Detection technologies have long played an important role in customs border checks, by making it easier to detect dutiable, prohibited and controlled goods and materials. But with movements of cargo and passengers projected to continue rising every year, there is no guarantee of an increase in resources for customs administrations. This has led customs administrations to conclude that improved technology may be one of the few ways open to them to maintain or increase the efficiency of border control.
Customs apply sensors as part of their supervision activities. Sensors are means that assist customs in distinguishing between compliant and non-compliant situations. Sensors provide data such as profile scores, X-ray images, spectra, behaviour, observations, etc. Interpretation of this data then provides reported information based on which the distinction between compliant and non-compliant can be made.
In today’s logistics chain, containers have become one of the most efficient ways to move goods around the world. They travel fast, at very low cost and therefore represents a unique opportunity for business development, legal or criminal. Consequently, container inspection has become a major point of focus for border inspection agencies. Most of the time, agencies will select container for inspection based on risk analysis or surveillance information. Inspection will typically consist of scanning of the entire cargo through a large, high energy systems, in single or dual view in a centralised fixed or relocatable inspection facility, or with mobile system.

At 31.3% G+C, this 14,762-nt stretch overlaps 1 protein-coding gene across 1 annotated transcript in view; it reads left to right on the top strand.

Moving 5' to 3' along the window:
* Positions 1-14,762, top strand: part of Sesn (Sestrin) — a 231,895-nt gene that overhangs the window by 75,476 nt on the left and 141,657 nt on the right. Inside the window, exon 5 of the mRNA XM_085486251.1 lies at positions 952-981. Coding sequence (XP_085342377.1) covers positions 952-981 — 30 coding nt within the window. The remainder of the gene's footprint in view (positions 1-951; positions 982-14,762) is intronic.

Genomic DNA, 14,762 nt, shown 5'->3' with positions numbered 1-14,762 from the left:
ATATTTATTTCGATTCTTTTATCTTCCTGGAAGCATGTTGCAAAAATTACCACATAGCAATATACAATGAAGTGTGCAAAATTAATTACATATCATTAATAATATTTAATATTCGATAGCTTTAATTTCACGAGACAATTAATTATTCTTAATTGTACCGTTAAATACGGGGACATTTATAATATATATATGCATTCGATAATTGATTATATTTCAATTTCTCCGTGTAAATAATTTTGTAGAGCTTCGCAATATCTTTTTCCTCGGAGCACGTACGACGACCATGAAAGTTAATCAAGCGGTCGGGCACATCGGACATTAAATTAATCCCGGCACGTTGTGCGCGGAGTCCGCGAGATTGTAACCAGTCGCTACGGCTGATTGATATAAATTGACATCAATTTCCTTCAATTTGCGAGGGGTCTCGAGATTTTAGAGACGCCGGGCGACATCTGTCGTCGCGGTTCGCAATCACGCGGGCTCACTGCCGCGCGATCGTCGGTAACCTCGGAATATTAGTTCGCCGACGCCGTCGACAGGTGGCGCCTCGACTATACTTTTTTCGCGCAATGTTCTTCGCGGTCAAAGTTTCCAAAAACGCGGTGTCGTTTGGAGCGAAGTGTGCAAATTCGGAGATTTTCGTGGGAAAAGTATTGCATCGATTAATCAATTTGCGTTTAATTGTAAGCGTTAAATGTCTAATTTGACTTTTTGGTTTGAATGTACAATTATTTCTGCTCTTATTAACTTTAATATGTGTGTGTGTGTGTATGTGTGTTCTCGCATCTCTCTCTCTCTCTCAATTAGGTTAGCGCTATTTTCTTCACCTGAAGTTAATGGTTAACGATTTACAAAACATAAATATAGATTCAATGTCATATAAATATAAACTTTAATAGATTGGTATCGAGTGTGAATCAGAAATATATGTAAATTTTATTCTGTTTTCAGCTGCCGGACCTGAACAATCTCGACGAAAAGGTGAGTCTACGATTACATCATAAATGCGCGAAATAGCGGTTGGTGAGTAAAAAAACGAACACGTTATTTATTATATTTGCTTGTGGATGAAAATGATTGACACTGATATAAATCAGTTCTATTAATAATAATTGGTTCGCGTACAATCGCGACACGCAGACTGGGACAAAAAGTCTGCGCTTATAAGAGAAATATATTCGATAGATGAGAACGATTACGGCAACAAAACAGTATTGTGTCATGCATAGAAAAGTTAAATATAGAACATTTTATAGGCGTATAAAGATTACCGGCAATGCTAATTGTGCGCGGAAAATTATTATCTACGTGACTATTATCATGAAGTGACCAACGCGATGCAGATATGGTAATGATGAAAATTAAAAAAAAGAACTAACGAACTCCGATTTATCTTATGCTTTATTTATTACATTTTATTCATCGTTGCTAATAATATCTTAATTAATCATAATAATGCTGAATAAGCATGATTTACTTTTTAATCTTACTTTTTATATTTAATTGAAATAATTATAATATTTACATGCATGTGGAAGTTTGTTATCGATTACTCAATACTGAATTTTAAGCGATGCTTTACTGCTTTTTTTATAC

The proposed MULTISCAN3D project will thus investigate a new all-in-one inspection system to target custom administrations challenges, whose purpose is to become simultaneously a user-friendly, flexible, relocatable solution offering high-quality information for:
– Fast high energy 3D X-rays tomography (as first line)
– Neutron interrogation/photofission (as second line)
– Narrow gamma ray beam based NRR (as second line)
MULTISCAN3D will start by investigating and defining needs and requirements, in a technologically-neutral way, with Europe’s most prominent Customs Authorities which will be translated to technical specifications. The main body of the research will be focused on three parts, following which, lab validations and real-environment demonstration will be carried out. These three work areas are:
– Laser-plasma based accelerators as X-ray sources
– 3D reconstruction for multi-view configurations and data processing
– Detectors and source monitoring
At the same time complementary techniques with chemical and SNM identification capabilities will be investigated.